The NAD+ Precursor Wars!

Many camps here! This is getting fun :-)

Two different supplements: nicotinamide riboside (NR) and nicotinamide mononucleotide (NMN). Both backed by good science & scientists (one camp is shilling supplements while the other camp is selling books, which I don't really care about) (the social media war is, however, hilarious).

Both precursors appear equally effective in the rodent studies and I expect this to cross over when NMN finally has human studies.

BIG difference that nobody is really talking about is TISSUE SPECIFICITY. 

1st problem: commentators were talking about NR/NMN as if it passed from your gullet directly to the liver. NR would be absorbed directly; NMN would be dephosphorylated to NR, absorbed, get re-phosphorylated back to NMN then converted to NAD+.

[insert Slc12a8 image here]

Since NMN and NR cost the same, this doesn't really matter. Right?

Supp manufacturers just thought that since NMN was one step closer to NAD+, it might make a better precursor. But if it's converted to NR prior to absorption, who cares?

And if the liver just releases niacinamide (NAM) to the rest of the body, WHO CARES? 


This becomes relevant with all the different preparations on the market -- intranasal, sublingual, regular oral (NR/NMN), NAD+ directly, and why can't I just save a ton of money and use NAM instead! Relevant, yes. And interesting. I'll summarize...

*in no particular order*

The first thing we encounter is absorption. Did everyone assume NR/NMN automatically pass through the intestinal tract intact? Well, it turns out we have some options: NR absorbed directly, then converted to NMN then NAD+; NMN converted to NR, absorbed then converted back into NMN then NAD+, or more recently (and debated), NMN absorbed directly intact.

Potentially, the same thing happens at the liver.

Advantage of NR/NMN over niacinamide (NAM) is liver can just waste NAM; NR/NMN has to go through NAD+. Other tissues can do nothing with NAM or convert it into NAD+.

Sublingual/intranasal NR/NMN/NAD+ [theoretically] go straight to the bloodstream; aren't neutered by the liver; ergo, other tissues don't really have the option to "do nothing with NAM;" they have to go through NAD+. A forced NAD+ boost in peripheral tissues?

Some speculation going on here, but I like the idea of NR/NMN reaching tissues other than liver, like brain and skeletal muscle. Liver NAD+ is cool, like, to help you metabolize alcohol, but I'm also interested in CNS NAD+.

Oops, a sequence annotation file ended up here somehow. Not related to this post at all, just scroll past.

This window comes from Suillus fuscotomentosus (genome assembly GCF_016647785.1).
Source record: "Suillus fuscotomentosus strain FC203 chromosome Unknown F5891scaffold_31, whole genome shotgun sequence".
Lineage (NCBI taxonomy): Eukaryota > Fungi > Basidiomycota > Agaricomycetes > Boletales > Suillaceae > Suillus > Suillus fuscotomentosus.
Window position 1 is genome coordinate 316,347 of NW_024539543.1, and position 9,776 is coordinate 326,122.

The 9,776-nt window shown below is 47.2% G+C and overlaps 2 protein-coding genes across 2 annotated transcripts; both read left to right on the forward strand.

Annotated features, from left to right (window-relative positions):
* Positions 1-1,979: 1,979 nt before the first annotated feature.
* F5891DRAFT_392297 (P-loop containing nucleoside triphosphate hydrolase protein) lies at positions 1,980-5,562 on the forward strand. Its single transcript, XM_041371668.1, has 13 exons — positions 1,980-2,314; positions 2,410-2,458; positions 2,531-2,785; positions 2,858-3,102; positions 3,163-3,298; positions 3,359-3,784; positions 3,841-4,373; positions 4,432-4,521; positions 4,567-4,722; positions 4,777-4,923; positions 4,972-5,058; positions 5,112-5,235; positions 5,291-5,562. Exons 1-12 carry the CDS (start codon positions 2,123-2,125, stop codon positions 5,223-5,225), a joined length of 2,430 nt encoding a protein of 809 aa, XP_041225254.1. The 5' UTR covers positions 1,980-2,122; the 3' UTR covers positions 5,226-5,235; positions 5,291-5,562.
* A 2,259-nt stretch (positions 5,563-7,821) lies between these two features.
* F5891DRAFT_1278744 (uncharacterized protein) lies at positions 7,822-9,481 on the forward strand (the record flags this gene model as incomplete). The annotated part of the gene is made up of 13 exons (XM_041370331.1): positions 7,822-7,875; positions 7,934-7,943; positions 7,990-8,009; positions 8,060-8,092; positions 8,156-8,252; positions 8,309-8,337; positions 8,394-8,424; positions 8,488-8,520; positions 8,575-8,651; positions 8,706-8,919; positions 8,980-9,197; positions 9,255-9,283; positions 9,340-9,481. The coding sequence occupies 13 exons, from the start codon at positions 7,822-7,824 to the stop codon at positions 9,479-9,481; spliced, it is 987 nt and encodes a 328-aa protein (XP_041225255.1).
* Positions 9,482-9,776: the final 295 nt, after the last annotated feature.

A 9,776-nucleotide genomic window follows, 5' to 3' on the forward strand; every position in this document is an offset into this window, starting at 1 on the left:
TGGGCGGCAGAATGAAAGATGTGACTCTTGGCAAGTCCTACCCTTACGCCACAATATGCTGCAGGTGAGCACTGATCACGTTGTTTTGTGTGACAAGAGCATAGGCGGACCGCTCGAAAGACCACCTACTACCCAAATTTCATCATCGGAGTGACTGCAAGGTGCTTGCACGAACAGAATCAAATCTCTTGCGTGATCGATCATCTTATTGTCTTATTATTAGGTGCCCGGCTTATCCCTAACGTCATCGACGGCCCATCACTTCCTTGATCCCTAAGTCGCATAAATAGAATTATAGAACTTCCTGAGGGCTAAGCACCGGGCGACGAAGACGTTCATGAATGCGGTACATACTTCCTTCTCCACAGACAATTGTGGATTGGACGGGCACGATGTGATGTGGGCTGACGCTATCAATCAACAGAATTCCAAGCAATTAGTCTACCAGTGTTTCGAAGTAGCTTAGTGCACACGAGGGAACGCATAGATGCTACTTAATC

Some of the basis for this speculation is that NAM is no where near as cool as NR/NMN in animal studies. The latter improves things all throughout the body, supporting that forced NAD+ boost?

This may happen because some NR/NMN slips past the liver with oral dosing, or completely bypasses it altogether with sublingual/nasal delivery (which has NOT been tested; totally hypothetical).

Dosing: more guesswork here. I don't know if it's better to take when NAD+ levels are high to further increase the peak (eg, while fasting, a few hours before your biggest meal) or when they're low, to buffer the trough (eg, while fed, right after your biggest meal).

However, in light of this blog post, I'm thinking once daily, not in divided doses. That's because if absorption/uptake IS transporter-mediated (and assuming we're not taking sublingual/nasal), then a higher dose might have a better chance of saturating the transporters and allowing some NR/NMN into the bloodstream to facilitate NAD+ in peripheral tissues... at least better than NAM would do if NR/NMN went through the liver first.

Another advantage of NR/NMN over NAM is that not all tissues express the enzymes to convert NAM to NAD+; and it seems as though the cells that need more NAD+ increase the expression of NR -> NAD+ enzymes (not NAM -> NAD+ enzymes)...

***interesting mouse study: NAMPT is the enzyme required to convert NAM to NMN and ultimately NAD+. Removing NAMPT from mouse skeletal muscle reduces NAD+ by 80% and basically destroys muscle performance (Frederick et al., 2016) (cool study BTW). 1) This suggests NAMPT is the dominant NAD+ synthesis pathway in mouse skeletal muscle and NAM, not necessarily NR/NMN could do the trick. However, supplementing NR restored muscle performance better than NAM w/o restoring NAD+. Lol.

Obviously a lot of guesswork/moving parts here. What do you think?

Have you tried any of these? Did it work?

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